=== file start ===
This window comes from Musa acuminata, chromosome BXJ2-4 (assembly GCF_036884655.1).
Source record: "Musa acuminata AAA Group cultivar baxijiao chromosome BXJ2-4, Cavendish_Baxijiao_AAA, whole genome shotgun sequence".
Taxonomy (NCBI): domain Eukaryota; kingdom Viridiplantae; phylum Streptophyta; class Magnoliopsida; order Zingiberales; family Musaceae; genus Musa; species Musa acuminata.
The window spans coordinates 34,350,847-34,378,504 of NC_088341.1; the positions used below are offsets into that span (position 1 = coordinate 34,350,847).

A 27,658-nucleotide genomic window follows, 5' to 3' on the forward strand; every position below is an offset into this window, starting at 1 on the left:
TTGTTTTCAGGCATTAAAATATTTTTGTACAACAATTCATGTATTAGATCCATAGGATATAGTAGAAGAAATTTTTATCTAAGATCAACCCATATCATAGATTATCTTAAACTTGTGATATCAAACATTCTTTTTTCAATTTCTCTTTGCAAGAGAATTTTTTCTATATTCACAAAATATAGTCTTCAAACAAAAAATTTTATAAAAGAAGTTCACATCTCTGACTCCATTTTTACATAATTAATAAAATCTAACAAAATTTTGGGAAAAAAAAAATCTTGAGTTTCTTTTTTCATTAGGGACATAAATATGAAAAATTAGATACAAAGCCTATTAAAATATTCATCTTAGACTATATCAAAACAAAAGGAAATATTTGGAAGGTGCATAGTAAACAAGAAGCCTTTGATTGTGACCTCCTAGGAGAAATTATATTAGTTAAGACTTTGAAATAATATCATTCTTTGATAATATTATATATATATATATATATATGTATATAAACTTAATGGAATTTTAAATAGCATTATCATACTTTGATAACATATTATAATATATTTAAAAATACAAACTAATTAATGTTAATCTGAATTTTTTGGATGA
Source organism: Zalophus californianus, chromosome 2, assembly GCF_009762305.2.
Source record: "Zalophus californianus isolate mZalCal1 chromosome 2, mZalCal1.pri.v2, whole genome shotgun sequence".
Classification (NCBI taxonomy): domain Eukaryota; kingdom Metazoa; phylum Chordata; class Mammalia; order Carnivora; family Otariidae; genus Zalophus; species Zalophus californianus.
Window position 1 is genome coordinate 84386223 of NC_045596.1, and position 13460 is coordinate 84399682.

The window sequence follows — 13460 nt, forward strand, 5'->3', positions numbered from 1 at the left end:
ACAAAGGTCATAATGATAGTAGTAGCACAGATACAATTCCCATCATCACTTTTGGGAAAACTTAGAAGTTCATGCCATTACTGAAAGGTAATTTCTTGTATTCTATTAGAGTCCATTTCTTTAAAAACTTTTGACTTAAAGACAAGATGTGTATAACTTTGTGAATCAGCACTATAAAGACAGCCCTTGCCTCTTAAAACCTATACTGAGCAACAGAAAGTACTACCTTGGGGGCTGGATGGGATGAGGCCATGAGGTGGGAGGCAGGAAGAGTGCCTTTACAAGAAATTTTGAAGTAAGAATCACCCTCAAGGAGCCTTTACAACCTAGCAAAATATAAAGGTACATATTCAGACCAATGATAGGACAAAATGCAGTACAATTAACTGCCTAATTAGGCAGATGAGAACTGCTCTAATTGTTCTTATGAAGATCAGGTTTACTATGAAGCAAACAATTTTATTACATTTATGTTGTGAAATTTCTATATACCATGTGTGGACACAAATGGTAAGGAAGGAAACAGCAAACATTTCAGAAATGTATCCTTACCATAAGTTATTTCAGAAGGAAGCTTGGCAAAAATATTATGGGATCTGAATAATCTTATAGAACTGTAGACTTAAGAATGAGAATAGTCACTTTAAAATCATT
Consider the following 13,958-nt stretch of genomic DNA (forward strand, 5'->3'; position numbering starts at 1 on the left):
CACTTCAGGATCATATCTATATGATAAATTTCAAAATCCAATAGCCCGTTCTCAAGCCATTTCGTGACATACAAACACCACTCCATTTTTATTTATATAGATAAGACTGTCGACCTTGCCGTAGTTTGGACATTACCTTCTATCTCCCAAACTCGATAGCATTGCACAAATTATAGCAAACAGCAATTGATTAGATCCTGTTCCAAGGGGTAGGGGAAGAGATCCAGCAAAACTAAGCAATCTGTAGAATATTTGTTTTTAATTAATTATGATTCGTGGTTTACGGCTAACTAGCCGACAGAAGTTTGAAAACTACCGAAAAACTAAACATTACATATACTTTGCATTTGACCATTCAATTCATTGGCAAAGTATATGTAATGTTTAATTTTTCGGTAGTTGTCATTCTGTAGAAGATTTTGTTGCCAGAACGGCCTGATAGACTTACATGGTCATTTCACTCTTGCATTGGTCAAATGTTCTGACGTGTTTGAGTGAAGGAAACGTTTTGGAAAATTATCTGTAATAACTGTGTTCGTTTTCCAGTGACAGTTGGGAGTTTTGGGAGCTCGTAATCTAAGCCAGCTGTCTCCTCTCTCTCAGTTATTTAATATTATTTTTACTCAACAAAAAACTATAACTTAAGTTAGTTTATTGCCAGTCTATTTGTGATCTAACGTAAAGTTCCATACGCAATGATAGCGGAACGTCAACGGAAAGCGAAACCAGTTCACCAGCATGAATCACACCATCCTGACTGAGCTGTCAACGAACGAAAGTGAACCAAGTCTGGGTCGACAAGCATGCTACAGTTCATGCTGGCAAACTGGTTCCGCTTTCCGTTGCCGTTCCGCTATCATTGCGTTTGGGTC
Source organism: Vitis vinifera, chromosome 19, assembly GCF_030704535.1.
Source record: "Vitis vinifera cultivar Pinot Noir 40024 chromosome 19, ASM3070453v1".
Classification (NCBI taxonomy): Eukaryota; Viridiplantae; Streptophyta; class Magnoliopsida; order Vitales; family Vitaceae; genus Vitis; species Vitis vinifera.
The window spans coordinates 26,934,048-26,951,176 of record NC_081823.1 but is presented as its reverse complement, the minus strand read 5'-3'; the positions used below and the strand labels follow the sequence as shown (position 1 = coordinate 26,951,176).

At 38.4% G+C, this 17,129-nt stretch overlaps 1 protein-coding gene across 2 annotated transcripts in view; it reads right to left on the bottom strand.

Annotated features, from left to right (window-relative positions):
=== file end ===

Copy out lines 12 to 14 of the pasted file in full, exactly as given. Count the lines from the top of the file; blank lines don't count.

ACAAAGGTCATAATGATAGTAGTAGCACAGATACAATTCCCATCATCACTTTTGGGAAAACTTAGAAGTTCATGCCATTACTGAAAGGTAATTTCTTGTATTCTATTAGAGTCCATTTCTTTAAAAACTTTTGACTTAAAGACAAGATGTGTATAACTTTGTGAATCAGCACTATAAAGACAGCCCTTGCCTCTTAAAACCTATACTGAGCAACAGAAAGTACTACCTTGGGGGCTGGATGGGATGAGGCCATGAGGTGGGAGGCAGGAAGAGTGCCTTTACAAGAAATTTTGAAGTAAGAATCACCCTCAAGGAGCCTTTACAACCTAGCAAAATATAAAGGTACATATTCAGACCAATGATAGGACAAAATGCAGTACAATTAACTGCCTAATTAGGCAGATGAGAACTGCTCTAATTGTTCTTATGAAGATCAGGTTTACTATGAAGCAAACAATTTTATTACATTTATGTTGTGAAATTTCTATATACCATGTGTGGACACAAATGGTAAGGAAGGAAACAGCAAACATTTCAGAAATGTATCCTTACCATAAGTTATTTCAGAAGGAAGCTTGGCAAAAATATTATGGGATCTGAATAATCTTATAGAACTGTAGACTTAAGAATGAGAATAGTCACTTTAAAATCATT
Consider the following 13,958-nt stretch of genomic DNA (forward strand, 5'->3'; position numbering starts at 1 on the left):
CACTTCAGGATCATATCTATATGATAAATTTCAAAATCCAATAGCCCGTTCTCAAGCCATTTCGTGACATACAAACACCACTCCATTTTTATTTATATAGATAAGACTGTCGACCTTGCCGTAGTTTGGACATTACCTTCTATCTCCCAAACTCGATAGCATTGCACAAATTATAGCAAACAGCAATTGATTAGATCCTGTTCCAAGGGGTAGGGGAAGAGATCCAGCAAAACTAAGCAATCTGTAGAATATTTGTTTTTAATTAATTATGATTCGTGGTTTACGGCTAACTAGCCGACAGAAGTTTGAAAACTACCGAAAAACTAAACATTACATATACTTTGCATTTGACCATTCAATTCATTGGCAAAGTATATGTAATGTTTAATTTTTCGGTAGTTGTCATTCTGTAGAAGATTTTGTTGCCAGAACGGCCTGATAGACTTACATGGTCATTTCACTCTTGCATTGGTCAAATGTTCTGACGTGTTTGAGTGAAGGAAACGTTTTGGAAAATTATCTGTAATAACTGTGTTCGTTTTCCAGTGACAGTTGGGAGTTTTGGGAGCTCGTAATCTAAGCCAGCTGTCTCCTCTCTCTCAGTTATTTAATATTATTTTTACTCAACAAAAAACTATAACTTAAGTTAGTTTATTGCCAGTCTATTTGTGATCTAACGTAAAGTTCCATACGCAATGATAGCGGAACGTCAACGGAAAGCGAAACCAGTTCACCAGCATGAATCACACCATCCTGACTGAGCTGTCAACGAACGAAAGTGAACCAAGTCTGGGTCGACAAGCATGCTACAGTTCATGCTGGCAAACTGGTTCCGCTTTCCGTTGCCGTTCCGCTATCATTGCGTTTGGGTC